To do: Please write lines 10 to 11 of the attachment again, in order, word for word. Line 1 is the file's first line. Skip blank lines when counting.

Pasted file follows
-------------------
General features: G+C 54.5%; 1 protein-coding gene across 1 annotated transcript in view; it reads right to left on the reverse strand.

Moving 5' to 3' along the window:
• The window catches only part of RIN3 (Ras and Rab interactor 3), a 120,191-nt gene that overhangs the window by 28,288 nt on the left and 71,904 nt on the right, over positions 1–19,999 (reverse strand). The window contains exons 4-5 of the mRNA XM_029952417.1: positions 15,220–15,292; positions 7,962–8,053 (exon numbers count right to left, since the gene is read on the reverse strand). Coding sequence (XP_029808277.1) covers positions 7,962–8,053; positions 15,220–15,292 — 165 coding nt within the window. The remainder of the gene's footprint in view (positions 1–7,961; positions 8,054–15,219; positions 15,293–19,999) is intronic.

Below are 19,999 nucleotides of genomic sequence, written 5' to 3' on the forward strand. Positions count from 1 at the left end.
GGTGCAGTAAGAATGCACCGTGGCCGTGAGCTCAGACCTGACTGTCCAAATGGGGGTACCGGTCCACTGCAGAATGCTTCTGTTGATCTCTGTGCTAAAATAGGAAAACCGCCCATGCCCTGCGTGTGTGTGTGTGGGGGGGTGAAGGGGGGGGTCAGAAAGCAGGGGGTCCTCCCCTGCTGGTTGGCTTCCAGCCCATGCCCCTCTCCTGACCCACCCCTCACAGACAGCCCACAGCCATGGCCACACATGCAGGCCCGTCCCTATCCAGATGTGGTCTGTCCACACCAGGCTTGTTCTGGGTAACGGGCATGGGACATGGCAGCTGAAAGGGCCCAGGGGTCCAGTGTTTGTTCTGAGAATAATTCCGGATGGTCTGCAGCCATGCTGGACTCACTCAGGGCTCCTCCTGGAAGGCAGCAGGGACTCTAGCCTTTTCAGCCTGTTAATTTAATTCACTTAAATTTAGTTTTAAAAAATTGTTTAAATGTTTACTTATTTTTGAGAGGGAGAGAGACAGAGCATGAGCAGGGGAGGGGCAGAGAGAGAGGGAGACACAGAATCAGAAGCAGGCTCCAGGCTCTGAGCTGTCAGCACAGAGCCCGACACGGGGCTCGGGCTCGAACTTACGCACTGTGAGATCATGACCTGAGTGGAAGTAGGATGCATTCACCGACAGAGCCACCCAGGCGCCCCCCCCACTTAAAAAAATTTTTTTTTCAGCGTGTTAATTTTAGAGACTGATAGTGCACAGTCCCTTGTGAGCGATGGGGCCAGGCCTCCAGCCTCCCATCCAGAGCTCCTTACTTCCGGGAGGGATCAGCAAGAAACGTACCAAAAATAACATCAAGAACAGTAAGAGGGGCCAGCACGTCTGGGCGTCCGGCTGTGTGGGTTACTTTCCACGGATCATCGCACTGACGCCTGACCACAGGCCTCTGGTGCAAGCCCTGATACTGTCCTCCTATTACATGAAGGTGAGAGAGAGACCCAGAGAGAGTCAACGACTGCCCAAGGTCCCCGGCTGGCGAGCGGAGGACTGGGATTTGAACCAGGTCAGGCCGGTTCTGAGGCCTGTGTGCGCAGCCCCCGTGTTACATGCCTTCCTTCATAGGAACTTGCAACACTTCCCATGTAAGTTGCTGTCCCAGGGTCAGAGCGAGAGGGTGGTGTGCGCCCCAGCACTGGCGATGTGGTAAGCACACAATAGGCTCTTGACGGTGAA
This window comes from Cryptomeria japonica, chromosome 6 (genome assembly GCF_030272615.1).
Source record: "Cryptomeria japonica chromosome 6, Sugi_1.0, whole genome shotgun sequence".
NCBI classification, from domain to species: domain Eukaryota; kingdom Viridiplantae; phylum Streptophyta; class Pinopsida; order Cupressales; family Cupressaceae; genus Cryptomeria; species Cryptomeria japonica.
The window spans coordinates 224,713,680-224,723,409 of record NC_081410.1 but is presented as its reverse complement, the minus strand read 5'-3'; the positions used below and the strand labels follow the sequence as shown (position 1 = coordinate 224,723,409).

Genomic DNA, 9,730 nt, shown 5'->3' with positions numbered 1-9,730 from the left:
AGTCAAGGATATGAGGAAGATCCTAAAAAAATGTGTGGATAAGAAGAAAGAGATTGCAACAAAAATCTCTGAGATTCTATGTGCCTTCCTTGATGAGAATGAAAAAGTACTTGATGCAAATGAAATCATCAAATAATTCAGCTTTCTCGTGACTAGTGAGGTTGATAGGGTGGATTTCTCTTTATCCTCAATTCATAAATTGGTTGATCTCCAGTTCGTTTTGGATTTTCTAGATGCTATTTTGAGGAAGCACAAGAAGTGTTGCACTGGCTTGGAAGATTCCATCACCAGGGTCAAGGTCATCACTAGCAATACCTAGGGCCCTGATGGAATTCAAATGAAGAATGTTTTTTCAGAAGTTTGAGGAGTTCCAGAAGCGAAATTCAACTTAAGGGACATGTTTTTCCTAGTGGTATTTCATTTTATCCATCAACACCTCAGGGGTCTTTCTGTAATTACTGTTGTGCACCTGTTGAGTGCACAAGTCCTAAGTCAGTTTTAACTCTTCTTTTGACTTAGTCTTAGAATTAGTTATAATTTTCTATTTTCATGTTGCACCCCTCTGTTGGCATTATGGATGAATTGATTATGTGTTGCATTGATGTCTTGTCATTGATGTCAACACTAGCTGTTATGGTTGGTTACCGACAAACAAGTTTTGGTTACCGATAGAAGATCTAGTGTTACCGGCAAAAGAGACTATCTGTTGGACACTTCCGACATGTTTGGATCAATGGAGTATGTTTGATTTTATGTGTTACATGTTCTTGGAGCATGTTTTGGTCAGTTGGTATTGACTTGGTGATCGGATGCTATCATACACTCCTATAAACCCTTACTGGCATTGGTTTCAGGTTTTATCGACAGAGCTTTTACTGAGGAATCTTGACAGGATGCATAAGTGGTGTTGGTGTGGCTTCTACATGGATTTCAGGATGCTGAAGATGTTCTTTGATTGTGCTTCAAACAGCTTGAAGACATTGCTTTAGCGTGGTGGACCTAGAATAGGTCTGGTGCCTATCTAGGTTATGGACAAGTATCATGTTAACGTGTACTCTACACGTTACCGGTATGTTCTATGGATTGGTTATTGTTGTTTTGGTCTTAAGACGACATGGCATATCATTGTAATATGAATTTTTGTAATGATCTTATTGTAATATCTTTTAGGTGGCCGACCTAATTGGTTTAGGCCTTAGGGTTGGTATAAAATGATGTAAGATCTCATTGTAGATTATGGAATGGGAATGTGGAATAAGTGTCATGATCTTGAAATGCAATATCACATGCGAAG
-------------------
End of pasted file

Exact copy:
Genomic DNA, 9,730 nt, shown 5'->3' with positions numbered 1-9,730 from the left:
AGTCAAGGATATGAGGAAGATCCTAAAAAAATGTGTGGATAAGAAGAAAGAGATTGCAACAAAAATCTCTGAGATTCTATGTGCCTTCCTTGATGAGAATGAAAAAGTACTTGATGCAAATGAAATCATCAAATAATTCAGCTTTCTCGTGACTAGTGAGGTTGATAGGGTGGATTTCTCTTTATCCTCAATTCATAAATTGGTTGATCTCCAGTTCGTTTTGGATTTTCTAGATGCTATTTTGAGGAAGCACAAGAAGTGTTGCACTGGCTTGGAAGATTCCATCACCAGGGTCAAGGTCATCACTAGCAATACCTAGGGCCCTGATGGAATTCAAATGAAGAATGTTTTTTCAGAAGTTTGAGGAGTTCCAGAAGCGAAATTCAACTTAAGGGACATGTTTTTCCTAGTGGTATTTCATTTTATCCATCAACACCTCAGGGGTCTTTCTGTAATTACTGTTGTGCACCTGTTGAGTGCACAAGTCCTAAGTCAGTTTTAACTCTTCTTTTGACTTAGTCTTAGAATTAGTTATAATTTTCTATTTTCATGTTGCACCCCTCTGTTGGCATTATGGATGAATTGATTATGTGTTGCATTGATGTCTTGTCATTGATGTCAACACTAGCTGTTATGGTTGGTTACCGACAAACAAGTTTTGGTTACCGATAGAAGATCTAGTGTTACCGGCAAAAGAGACTATCTGTTGGACACTTCCGACATGTTTGGATCAATGGAGTATGTTTGATTTTATGTGTTACATGTTCTTGGAGCATGTTTTGGTCAGTTGGTATTGACTTGGTGATCGGATGCTATCATACACTCCTATAAACCCTTACTGGCATTGGTTTCAGGTTTTATCGACAGAGCTTTTACTGAGGAATCTTGACAGGATGCATAAGTGGTGTTGGTGTGGCTTCTACATGGATTTCAGGATGCTGAAGATGTTCTTTGATTGTGCTTCAAACAGCTTGAAGACATTGCTTTAGCGTGGTGGACCTAGAATAGGTCTGGTGCCTATCTAGGTTATGGACAAGTATCATGTTAACGTGTACTCTACACGTTACCGGTATGTTCTATGGATTGGTTATTGTTGTTTTGGTCTTAAGACGACATGGCATATCATTGTAATATGAATTTTTGTAATGATCTTATTGTAATATCTTTTAGGTGGCCGACCTAATTGGTTTAGGCCTTAGGGTTGGTATAAAATGATGTAAGATCTCATTGTAGATTATGGAATGGGAATGTGGAATAAGTGTCATGATCTTGAAATGCAATATCACATGCGAAG